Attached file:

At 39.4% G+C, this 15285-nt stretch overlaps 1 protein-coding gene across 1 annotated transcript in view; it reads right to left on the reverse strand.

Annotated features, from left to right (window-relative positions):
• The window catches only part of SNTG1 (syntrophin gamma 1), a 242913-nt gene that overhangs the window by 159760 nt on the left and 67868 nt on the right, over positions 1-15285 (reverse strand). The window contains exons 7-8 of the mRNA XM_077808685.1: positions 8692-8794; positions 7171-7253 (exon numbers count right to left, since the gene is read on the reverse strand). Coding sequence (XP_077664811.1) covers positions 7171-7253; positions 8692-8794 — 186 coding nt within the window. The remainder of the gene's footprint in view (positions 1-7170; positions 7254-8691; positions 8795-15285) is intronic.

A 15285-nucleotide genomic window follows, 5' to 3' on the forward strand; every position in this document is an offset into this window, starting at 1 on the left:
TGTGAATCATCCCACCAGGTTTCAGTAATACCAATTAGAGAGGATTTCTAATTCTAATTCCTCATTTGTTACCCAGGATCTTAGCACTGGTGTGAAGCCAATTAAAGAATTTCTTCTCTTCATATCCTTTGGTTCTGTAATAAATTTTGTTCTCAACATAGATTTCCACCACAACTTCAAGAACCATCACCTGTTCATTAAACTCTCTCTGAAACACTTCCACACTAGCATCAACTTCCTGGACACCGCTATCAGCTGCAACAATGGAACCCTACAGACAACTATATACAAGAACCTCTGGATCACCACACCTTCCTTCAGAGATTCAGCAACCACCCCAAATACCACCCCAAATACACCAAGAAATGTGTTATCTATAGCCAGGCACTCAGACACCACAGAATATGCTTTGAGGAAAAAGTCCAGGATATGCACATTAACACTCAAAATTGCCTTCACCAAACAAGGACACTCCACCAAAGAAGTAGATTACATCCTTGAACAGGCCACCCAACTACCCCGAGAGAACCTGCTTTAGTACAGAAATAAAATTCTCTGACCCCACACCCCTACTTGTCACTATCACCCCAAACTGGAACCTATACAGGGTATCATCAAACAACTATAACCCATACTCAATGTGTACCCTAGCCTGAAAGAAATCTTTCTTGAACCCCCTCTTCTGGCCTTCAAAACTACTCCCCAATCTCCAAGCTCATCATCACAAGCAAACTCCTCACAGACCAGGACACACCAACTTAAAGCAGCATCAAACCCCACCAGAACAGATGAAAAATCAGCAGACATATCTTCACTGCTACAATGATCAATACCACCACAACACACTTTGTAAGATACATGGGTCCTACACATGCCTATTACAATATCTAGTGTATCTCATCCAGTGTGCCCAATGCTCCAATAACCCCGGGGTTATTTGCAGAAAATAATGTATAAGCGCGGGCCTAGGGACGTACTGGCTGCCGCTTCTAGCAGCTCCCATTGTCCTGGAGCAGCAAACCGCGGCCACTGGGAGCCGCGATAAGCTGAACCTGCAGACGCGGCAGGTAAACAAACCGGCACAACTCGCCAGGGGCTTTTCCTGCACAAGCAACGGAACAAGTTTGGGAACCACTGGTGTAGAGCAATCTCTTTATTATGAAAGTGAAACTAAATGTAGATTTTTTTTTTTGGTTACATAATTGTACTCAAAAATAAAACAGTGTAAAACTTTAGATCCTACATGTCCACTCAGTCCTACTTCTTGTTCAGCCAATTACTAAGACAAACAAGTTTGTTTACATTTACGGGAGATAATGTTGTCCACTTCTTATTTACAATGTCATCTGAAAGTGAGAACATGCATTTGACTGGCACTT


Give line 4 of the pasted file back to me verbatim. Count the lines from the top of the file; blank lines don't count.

A 15285-nucleotide genomic window follows, 5' to 3' on the forward strand; every position in this document is an offset into this window, starting at 1 on the left: